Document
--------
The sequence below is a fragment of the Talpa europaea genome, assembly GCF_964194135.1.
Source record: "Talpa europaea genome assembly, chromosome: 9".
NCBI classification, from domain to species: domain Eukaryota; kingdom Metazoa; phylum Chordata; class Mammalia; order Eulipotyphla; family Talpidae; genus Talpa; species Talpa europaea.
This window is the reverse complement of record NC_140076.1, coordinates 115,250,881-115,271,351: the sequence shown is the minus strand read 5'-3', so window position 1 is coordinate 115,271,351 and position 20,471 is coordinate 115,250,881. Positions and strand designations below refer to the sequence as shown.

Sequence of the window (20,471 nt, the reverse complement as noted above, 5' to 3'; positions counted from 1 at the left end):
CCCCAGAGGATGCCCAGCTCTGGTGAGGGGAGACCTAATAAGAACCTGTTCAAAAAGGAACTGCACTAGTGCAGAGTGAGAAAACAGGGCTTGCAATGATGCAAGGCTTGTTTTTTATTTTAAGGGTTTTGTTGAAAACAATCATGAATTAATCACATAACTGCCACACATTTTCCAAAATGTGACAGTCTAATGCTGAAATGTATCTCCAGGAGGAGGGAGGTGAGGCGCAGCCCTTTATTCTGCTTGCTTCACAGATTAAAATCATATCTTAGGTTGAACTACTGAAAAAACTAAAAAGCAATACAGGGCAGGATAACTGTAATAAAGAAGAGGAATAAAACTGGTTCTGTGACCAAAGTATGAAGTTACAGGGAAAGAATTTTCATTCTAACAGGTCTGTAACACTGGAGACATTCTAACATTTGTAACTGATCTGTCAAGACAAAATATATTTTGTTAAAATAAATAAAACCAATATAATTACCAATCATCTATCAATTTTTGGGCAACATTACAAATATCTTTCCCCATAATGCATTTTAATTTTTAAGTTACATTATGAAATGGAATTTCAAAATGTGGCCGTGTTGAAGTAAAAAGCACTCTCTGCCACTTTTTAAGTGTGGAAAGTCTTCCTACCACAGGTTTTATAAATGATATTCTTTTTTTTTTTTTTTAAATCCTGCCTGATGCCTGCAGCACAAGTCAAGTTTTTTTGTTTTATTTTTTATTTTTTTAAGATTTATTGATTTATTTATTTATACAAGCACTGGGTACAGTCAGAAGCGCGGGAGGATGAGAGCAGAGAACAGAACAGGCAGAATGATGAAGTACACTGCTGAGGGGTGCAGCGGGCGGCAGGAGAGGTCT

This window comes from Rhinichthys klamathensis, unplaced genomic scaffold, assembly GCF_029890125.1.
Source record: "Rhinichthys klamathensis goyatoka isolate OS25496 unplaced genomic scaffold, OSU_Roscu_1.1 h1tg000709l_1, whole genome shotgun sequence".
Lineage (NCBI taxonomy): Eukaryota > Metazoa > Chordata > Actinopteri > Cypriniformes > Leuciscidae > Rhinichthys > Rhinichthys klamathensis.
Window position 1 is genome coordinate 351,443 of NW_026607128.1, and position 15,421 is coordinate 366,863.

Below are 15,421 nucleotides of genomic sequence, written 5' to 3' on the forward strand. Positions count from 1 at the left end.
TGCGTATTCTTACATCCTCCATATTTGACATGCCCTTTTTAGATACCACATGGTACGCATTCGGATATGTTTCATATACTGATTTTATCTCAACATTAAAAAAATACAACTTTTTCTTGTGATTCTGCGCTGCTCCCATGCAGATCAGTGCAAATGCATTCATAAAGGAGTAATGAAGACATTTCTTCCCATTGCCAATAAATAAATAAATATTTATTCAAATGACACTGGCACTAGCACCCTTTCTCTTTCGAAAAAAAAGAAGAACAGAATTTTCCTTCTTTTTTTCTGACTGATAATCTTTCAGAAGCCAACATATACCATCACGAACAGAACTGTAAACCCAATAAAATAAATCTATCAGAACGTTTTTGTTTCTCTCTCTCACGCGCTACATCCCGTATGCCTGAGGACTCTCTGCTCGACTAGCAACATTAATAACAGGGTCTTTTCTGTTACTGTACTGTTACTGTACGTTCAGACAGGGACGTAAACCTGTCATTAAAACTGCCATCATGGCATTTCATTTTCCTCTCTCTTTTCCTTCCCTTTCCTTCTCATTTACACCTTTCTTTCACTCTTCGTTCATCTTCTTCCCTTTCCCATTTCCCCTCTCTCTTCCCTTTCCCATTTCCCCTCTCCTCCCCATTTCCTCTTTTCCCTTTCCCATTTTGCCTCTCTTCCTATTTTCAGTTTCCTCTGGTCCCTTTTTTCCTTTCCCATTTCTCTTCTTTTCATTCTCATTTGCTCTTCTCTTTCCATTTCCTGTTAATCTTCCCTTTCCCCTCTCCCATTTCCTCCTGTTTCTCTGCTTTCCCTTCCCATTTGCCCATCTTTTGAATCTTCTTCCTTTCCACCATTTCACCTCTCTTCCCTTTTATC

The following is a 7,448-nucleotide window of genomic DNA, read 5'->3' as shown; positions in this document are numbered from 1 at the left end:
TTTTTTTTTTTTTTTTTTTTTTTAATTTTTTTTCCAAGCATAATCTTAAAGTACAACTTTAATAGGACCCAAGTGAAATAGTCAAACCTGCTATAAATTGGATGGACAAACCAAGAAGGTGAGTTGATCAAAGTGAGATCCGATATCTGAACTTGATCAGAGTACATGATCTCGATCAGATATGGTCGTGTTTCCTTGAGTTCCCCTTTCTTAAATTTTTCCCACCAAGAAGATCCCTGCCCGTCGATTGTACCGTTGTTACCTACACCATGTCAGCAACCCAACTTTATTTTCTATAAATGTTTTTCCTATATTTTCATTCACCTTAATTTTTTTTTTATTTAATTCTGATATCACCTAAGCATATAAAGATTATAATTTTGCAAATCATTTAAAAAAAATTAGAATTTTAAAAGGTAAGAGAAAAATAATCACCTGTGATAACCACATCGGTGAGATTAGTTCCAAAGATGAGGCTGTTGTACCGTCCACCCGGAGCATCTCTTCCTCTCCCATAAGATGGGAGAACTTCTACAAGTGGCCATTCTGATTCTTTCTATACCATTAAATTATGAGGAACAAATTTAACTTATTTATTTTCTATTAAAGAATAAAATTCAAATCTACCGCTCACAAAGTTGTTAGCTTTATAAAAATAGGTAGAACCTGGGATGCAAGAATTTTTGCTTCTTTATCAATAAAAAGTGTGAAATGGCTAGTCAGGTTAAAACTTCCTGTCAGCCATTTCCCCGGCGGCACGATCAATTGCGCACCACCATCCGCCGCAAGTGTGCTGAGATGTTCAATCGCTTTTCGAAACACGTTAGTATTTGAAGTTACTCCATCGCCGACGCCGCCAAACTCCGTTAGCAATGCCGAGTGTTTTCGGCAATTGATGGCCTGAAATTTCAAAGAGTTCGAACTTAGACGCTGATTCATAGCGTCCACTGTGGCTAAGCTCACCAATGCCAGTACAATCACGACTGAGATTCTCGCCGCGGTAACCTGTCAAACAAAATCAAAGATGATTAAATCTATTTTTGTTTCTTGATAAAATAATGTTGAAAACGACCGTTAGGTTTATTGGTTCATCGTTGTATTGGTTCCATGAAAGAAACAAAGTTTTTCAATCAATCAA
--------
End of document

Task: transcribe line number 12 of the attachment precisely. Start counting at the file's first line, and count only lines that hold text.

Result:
TGCGTATTCTTACATCCTCCATATTTGACATGCCCTTTTTAGATACCACATGGTACGCATTCGGATATGTTTCATATACTGATTTTATCTCAACATTAAAAAAATACAACTTTTTCTTGTGATTCTGCGCTGCTCCCATGCAGATCAGTGCAAATGCATTCATAAAGGAGTAATGAAGACATTTCTTCCCATTGCCAATAAATAAATAAATATTTATTCAAATGACACTGGCACTAGCACCCTTTCTCTTTCGAAAAAAAAGAAGAACAGAATTTTCCTTCTTTTTTTCTGACTGATAATCTTTCAGAAGCCAACATATACCATCACGAACAGAACTGTAAACCCAATAAAATAAATCTATCAGAACGTTTTTGTTTCTCTCTCTCACGCGCTACATCCCGTATGCCTGAGGACTCTCTGCTCGACTAGCAACATTAATAACAGGGTCTTTTCTGTTACTGTACTGTTACTGTACGTTCAGACAGGGACGTAAACCTGTCATTAAAACTGCCATCATGGCATTTCATTTTCCTCTCTCTTTTCCTTCCCTTTCCTTCTCATTTACACCTTTCTTTCACTCTTCGTTCATCTTCTTCCCTTTCCCATTTCCCCTCTCTCTTCCCTTTCCCATTTCCCCTCTCCTCCCCATTTCCTCTTTTCCCTTTCCCATTTTGCCTCTCTTCCTATTTTCAGTTTCCTCTGGTCCCTTTTTTCCTTTCCCATTTCTCTTCTTTTCATTCTCATTTGCTCTTCTCTTTCCATTTCCTGTTAATCTTCCCTTTCCCCTCTCCCATTTCCTCCTGTTTCTCTGCTTTCCCTTCCCATTTGCCCATCTTTTGAATCTTCTTCCTTTCCACCATTTCACCTCTCTTCCCTTTTATC